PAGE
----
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to be warranted. They were the ton was found liable in an action, comments which the learning and because he had written a letter ability of my friend suggested on respecting a servant, after he had the facts proved. “Some actions given the character. There was are founded in folly.” That action no vindicatien on record, because was so, for it ended in a nonsuit. the manner and occasion was the The whole passage was not respect- vindication. If this action were ing the character of Mr. Hodgson maintained, it would be the ruin in general, but in this case. If of the British public as well as of the counseľ are not allowed to the privileges of the bar. comment on the facts proved, Mr. Littledale.-The words athere is an end of the British bar's rise from the fair discussion of the utility; its energies are paralyzed question. If they had been used for ever : without those fair and on a question of trespass, the case honourable exertions which would be different. The action thus attempted to be suppressed, was on a note ; the note was frauit will be neither creditable nor dulent; it was wicked and frauuseful. The expressions used by dulent in an attorney to act so: my friend were called for and Mr. Hodgson was that fraudulent merited in my opinion. But it and wicked attorney. The words was necessary not only to prove were not distinct and independent. that they were false, but malici. I admit that Mr. Scarlett would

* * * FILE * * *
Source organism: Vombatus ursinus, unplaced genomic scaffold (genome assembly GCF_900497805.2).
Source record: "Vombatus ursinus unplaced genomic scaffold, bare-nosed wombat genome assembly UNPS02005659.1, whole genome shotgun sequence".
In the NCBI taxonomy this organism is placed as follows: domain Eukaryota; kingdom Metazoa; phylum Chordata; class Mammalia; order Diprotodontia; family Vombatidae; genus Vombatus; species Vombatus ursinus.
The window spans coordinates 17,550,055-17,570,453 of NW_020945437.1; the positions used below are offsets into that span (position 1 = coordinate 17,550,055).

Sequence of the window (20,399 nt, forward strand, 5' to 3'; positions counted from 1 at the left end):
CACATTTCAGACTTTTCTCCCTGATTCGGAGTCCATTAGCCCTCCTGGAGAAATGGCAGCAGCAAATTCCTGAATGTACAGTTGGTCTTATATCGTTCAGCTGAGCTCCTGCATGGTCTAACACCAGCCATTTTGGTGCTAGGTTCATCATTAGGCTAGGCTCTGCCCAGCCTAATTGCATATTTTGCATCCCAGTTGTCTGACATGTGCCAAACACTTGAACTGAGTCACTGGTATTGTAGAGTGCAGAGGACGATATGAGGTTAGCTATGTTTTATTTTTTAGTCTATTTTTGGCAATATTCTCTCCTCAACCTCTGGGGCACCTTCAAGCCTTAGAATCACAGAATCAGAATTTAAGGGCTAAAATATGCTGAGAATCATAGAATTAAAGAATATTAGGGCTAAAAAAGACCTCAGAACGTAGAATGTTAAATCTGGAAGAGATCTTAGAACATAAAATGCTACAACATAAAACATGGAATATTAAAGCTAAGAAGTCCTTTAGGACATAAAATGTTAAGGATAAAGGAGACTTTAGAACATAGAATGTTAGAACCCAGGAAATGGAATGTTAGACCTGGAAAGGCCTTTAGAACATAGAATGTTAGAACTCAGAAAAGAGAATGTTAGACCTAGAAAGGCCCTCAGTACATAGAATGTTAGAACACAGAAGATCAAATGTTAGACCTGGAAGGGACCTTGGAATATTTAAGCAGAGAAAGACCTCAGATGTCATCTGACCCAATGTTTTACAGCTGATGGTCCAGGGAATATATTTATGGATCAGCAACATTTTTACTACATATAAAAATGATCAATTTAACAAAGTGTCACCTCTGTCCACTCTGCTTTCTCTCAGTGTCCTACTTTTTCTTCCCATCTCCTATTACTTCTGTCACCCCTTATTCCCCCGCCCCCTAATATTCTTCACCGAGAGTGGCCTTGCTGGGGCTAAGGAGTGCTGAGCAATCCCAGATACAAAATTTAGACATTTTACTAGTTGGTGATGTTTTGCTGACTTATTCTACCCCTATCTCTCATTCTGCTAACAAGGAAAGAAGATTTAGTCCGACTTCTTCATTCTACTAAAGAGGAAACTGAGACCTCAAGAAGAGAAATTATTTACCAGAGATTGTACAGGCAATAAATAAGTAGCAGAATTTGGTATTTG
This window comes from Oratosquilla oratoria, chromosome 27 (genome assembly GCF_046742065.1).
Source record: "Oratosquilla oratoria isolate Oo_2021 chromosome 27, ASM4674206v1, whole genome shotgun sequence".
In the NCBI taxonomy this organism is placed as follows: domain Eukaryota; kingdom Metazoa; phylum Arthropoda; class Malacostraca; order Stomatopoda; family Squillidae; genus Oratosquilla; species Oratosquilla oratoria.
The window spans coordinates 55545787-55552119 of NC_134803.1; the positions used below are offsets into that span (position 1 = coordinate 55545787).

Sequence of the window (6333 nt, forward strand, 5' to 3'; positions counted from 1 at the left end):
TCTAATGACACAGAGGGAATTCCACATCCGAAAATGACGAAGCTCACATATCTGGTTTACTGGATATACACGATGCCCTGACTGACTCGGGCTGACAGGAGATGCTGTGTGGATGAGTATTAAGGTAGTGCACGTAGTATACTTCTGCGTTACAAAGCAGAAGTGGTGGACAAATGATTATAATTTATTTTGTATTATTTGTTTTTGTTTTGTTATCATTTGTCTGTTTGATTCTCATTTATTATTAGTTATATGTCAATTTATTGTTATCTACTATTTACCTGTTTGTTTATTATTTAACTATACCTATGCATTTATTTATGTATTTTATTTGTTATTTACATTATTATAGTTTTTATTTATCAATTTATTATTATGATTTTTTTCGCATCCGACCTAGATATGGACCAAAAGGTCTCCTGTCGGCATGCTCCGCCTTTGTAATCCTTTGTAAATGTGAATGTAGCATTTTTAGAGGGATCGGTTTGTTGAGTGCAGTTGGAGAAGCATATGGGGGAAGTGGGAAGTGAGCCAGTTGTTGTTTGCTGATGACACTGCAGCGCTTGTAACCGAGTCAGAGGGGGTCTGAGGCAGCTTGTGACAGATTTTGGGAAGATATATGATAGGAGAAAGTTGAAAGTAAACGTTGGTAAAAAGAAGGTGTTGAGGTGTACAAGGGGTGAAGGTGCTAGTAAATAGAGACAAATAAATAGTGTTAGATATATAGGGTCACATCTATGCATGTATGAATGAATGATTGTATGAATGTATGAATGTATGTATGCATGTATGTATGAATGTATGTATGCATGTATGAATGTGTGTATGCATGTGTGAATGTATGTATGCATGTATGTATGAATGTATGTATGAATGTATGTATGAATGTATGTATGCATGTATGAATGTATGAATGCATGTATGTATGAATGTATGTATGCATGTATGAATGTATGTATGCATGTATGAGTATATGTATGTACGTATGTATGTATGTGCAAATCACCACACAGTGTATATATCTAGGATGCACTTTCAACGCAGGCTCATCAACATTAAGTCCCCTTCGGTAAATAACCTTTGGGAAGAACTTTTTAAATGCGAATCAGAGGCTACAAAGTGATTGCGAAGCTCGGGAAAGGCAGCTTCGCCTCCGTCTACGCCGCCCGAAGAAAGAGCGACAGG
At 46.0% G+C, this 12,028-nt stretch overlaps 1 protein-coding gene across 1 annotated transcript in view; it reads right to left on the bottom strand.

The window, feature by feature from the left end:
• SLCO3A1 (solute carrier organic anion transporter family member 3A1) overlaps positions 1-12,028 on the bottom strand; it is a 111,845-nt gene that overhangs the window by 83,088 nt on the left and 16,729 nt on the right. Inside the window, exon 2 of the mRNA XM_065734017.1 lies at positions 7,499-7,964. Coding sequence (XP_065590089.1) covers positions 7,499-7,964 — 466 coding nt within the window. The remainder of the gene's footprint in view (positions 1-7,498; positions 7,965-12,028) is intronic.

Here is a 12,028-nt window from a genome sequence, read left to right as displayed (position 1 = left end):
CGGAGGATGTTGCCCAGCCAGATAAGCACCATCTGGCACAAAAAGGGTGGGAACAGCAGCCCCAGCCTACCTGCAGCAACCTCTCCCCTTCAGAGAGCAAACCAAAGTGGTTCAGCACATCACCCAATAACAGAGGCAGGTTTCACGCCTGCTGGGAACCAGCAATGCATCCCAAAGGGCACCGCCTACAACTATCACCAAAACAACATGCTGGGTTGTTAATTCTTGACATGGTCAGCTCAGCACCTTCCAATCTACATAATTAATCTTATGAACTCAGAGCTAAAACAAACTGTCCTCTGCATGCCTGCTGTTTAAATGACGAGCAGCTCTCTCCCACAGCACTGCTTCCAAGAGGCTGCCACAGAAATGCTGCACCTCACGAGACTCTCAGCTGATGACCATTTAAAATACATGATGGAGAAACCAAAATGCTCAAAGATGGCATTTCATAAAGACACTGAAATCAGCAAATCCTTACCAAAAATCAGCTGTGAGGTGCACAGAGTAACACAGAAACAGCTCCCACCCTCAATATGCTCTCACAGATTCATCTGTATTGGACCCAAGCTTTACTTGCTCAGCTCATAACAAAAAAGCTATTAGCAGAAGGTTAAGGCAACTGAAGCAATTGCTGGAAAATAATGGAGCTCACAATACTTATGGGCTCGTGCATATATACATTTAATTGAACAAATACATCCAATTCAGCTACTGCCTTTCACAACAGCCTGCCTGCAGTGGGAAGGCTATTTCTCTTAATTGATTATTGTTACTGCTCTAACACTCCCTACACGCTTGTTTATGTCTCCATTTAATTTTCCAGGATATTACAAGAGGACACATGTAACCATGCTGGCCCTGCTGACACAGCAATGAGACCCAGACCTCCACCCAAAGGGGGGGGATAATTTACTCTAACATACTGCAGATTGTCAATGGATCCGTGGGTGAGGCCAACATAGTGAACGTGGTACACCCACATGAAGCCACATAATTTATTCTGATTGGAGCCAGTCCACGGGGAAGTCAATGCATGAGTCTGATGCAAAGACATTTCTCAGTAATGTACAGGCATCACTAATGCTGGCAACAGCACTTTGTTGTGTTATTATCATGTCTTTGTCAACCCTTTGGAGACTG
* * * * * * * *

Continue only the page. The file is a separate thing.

Good God! will it be said be liable if he had spoken the that we feel any malice against a words in the street, or caused party against whom we exert our- them to be published in a news selves at this bar? Will your lord- paper. That what would othership be the first judge to fetter the wise be libellous might be said in bar; and, if I may use a coarse giving the character of a servant and vulgar expression, to oblige was proved in the case of Weatherevery counsel to address a jury stone v. Hawkins. with a halter about his neck? The Mr. Raine, (in reply.) - The danger is palpable and plain. Your words are false. The comment was lordship will not allow in 1817 a unmerited. That they were maliprinciple to be established hitherto cious, I may say, appears on the unknown to English law.

face of the expressions. I have Sergeant Hullock. That this been twitted iwice ; one sneer action is primæ impressionis is would be enough for not citing a proof of the unanimous opinion case. I distinctly admitted that I of the whole profession against knew no case. The question.is, it. The words were used in the whether there are no bounds, and fair and legitimate exercise of his Counsel may go any length. If profession; they were too strong there are, to call my client frauperhaps, but they were not action- dulent ard wicked was going beable. If he had met a man in the yond the bounds and limits which street and repeated them, it would must be fixed. be a libel. In giving a character Mr. Baron Wood was not for to a servant there could be no giving sanction to this action, of ground of action. Sir Jervis Clif- a first impression, brought for the first time, because it would be reign, carried away, in a certain most mischievous, not merely to vessel called a schooner, from Cathe bar, but to the public. The labar, in Africa, twenty persons, words might overstep the bounds to be dealt with as slaves, contrary of propriety, and be too severe, to the 51st of the King:—There but they were not to be corrected were eight other counts in the by such an action. If they had